Zautra illustrates the importance of considering the real-world impact of voting rights restrictions. This Court has also emphasized this point, noting that under Anderson,

the rigorousness of our inquiry into the propriety of a state election law depends upon the extent to which a challenged regulation burdens First and Fourteenth Amendment rights. When those rights are subjected to severe restrictions, the regulation must be narrowly drawn to advance a state interest of compelling importance. However, when a state election law provision imposes only reasonable, nondiscriminatory restrictions upon the First and Fourteenth Amendment rights of voters, the State's important regulatory interests are generally sufficient to justify the restrictions.35

Because this inquiry is concerned with the extent to which a challenged regulation actually burdens constitutional rights, this inquiry is “fact intensive.”36 It requires on-the-record analysis of the facts pertaining to the particular restriction under scrutiny. Such facts include the number of counties in the state at issue, the distribution of voters throughout those counties, and any other indications of the magnitude of vote dilution that will take place under the challenged restriction. A requirement that allows a minority of the population to thwart the majority's will, as did the requirement in Moore,37 certainly has an appreciable impact, but even lesser requirements may have an appreciable impact depending on the factual circumstances surrounding the requirements.

C. The District Court's Injunction

Under these standards, the District Court's order must be vacated. We recognize that the District Court was working under significant time pressure; this Court issued its affirmance in June 2016 when the campaign season had already begun. As a result, the District Court needed to work as quickly as possible in order to provide fair relief to the parties. Nonetheless, the District Court did not make any factual findings or provide any explanation on the record of the factors it considered in determining that its injunction was appropriate. Because resolving vote dilution challenges is a fact intensive process and because county-based signature-gathering requirements have been held to be constitutional only when they have been shown to have no appreciable impact on the franchise, the lack of fact-finding requires that we vacate the District Court's order.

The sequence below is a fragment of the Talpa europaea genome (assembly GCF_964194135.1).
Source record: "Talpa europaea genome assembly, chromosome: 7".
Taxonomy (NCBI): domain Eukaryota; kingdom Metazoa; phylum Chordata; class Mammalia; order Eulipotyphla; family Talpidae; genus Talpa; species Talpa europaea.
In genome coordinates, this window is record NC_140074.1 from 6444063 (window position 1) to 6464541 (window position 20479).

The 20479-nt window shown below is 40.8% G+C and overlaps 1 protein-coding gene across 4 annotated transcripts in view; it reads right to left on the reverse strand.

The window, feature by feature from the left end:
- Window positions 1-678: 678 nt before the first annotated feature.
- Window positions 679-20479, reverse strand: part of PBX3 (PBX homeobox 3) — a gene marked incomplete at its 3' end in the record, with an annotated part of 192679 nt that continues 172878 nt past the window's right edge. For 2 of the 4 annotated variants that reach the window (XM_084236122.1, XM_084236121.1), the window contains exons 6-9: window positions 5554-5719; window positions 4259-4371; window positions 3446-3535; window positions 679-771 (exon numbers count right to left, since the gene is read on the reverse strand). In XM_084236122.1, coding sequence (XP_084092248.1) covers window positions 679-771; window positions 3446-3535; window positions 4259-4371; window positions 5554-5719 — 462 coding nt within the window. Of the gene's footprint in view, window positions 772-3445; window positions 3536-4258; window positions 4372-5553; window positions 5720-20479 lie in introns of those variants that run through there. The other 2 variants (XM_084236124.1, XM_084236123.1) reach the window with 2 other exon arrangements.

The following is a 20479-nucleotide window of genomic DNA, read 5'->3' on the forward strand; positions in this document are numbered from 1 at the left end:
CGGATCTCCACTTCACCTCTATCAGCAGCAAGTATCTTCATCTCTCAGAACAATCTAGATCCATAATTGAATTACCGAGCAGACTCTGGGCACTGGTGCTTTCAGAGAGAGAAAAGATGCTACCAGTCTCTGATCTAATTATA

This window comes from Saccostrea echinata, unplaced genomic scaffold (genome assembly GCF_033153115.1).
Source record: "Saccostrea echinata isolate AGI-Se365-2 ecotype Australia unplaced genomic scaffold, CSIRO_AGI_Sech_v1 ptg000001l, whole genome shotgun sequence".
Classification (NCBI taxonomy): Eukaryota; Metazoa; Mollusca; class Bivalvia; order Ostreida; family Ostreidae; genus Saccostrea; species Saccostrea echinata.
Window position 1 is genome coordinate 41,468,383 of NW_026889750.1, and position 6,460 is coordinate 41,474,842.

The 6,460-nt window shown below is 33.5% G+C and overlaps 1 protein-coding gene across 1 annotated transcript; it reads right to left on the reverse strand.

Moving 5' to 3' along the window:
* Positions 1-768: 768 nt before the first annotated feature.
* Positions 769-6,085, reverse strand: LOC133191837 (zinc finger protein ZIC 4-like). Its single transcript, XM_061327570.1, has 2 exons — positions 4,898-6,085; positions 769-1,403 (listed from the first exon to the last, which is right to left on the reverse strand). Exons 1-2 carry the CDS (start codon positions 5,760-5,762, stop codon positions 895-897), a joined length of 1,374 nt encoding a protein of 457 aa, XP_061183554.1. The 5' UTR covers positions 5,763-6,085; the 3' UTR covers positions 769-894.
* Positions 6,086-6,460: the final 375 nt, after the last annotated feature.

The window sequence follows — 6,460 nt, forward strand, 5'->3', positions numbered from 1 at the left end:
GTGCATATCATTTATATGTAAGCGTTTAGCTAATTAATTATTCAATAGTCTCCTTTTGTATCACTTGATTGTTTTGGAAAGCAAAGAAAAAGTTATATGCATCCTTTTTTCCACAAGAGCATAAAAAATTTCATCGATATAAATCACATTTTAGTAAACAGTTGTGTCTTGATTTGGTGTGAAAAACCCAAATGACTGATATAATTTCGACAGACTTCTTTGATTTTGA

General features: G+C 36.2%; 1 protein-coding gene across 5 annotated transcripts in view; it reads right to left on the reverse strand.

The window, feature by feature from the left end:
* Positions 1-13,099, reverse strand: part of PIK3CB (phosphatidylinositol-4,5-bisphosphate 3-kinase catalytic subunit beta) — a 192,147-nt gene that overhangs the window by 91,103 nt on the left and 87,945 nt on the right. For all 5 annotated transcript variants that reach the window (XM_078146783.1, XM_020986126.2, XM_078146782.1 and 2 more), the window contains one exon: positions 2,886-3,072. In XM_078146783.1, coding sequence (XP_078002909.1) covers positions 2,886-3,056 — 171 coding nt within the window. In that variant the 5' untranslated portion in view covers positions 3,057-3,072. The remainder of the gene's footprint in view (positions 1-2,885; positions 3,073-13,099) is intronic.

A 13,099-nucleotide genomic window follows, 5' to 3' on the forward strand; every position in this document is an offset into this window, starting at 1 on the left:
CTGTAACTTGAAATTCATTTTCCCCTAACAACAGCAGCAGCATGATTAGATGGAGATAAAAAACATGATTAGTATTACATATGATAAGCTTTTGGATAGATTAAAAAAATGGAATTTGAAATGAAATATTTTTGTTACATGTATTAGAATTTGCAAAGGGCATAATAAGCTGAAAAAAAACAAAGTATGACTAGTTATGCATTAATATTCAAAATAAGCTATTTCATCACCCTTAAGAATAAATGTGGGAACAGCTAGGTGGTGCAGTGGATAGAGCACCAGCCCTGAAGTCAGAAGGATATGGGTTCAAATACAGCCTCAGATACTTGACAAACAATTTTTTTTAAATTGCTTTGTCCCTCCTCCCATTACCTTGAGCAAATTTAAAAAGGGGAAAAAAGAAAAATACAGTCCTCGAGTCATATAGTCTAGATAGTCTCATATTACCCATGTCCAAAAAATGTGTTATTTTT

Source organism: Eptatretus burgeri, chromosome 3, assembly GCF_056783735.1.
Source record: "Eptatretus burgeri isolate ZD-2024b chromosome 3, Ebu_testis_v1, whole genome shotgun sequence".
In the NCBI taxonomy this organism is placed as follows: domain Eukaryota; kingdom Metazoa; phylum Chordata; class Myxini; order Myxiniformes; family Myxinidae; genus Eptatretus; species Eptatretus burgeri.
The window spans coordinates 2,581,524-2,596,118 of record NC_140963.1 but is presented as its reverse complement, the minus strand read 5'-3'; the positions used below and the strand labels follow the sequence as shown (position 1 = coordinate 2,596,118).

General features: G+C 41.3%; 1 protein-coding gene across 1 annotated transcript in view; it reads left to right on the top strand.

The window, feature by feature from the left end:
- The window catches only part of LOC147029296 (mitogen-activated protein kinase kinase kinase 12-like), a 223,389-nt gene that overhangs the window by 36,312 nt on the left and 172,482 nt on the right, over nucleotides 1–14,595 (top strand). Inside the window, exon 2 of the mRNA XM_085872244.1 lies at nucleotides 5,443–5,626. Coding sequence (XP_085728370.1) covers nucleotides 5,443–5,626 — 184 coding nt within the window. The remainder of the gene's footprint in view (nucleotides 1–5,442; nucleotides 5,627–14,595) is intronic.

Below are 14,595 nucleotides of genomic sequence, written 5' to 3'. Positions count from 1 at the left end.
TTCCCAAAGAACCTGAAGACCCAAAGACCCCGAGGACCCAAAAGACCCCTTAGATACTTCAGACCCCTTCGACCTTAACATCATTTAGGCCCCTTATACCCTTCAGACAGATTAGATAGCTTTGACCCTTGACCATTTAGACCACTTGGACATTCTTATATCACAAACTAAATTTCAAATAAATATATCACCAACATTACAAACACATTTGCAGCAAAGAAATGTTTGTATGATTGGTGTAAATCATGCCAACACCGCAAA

The District Court may determine to enter the same order again—or to issue another injunction containing county-based signature-gathering requirements. However, the court must first conclude, after considering the factors and finding facts, that the restrictions are constitutional under Anderson. Given the justification for these requirements that the Commonwealth has presented,38 the District Court can impose the county-based signature-gathering requirements if it concludes that the requirements would have no appreciable impact on voting rights.39 The court did not so conclude here, and we have no basis in the record to reach such a conclusion independently.